The University of Sydney Medical Program (USydMP) is a four-year, graduate-entry course leading to the award of the degrees of Bachelor of Medicine and Bachelor of Surgery (MBBS) and may be awarded with Honours. Offering a world-leading medical curriculum, you will be learning from the best in a dynamic, clinically relevant environment. The program features:

  • patient contact from week 1
  • integrated problem-based learning (PBL) approach
  • the latest information technology
  • a focus on self-assessment skills development, and
  • the opportunity to undertake research.

In addition, a limited number of places are held for school leavers. These places may be taken up after satisfactory completion of the Bachelor of Science (Advanced), Bachelor of Medical Science, Bachelor of Arts (Advanced) (Honours) or the Bachelor of Music Studies degree at the University of Sydney.

International applicants

The Faculty of Medicine of the University of Sydney welcomes applications from international applicants to the University of Sydney Medical Program (USydMP) on a full-fee-paying basis. International applicants compete for places only against other international applicants. The quota for international students is additional to the quota for local students. International applicants are those who are not citizens or permanent residents of Australia, or citizens of New Zealand.

The Faculty of Medicine encourages applications from individuals from diverse backgrounds who will bring to the medical profession a variety of talents and interests. Applicants should have an enthusiasm for medicine, a concern for the welfare of others in the community, a capacity for consistent study, an ability to develop high level communication skills and qualities that will enable them to benefit from self-directed and interactive learning techniques.

No specific courses or subjects are prescribed as prerequisites. There is no preference or advanced standing offered to applicants with particular first degrees and no exemptions are offered. It is emphasised that a science major is not a prerequisite, and that academic excellence in other areas, such as the humanities and social sciences, is encouraged and recognised.

Flexible arrangements allow international students to sit for the USMLE, undertake a clinical rotation or an elective in their country of origin or seek placement as interns in their country of origin (see flexible arrangements).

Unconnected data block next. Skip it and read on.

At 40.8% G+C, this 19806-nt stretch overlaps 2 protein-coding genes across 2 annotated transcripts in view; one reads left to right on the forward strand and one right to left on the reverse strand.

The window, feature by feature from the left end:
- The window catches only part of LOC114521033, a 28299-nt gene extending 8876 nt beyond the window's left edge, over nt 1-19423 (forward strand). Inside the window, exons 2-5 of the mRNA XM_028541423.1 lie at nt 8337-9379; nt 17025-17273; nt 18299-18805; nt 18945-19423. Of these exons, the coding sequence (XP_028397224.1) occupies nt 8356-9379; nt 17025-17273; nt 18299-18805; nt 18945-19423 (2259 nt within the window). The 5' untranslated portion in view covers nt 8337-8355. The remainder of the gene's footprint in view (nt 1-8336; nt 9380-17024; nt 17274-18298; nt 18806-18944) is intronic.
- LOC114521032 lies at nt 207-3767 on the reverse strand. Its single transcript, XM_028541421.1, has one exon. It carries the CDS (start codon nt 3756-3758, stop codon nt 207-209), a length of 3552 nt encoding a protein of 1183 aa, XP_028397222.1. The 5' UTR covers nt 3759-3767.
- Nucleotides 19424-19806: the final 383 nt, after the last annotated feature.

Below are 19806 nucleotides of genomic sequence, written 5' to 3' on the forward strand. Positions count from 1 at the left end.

International applicants for the Medical Program must submit their applications to the Australian Council for Educational Research. (Note: Applications will not be accepted by the Faculty of Medicine or the International Office of the University.)

What are the aims of the USydMP?

The Medical Program at the University of Sydney aims to produce medical graduates who are committed to rational, compassionate health care and medical research of the highest quality.

The program encourages the enrolment of students from diverse backgrounds and aims to help them to become graduates responsive to the health needs of individuals, families and communities and committed to improving the health care system at all levels.

The success of the program will be measured by the extent to which Sydney graduates maintain life-long, self-directed learning and the pursuit of evidence-based medical practice, initiating, leading and supporting advances in clinical medicine, research, education and community service.

How is the curriculum organised?

University of Sydney Medical Students

The program is organised into four curriculum themes which describe the important professional characteristics students will acquire by the completion of the program.

The themes provide the framework for the goals of the program; the development of the curriculum and for assessment. Students are required to demonstrate satisfactory performance in all four Themes.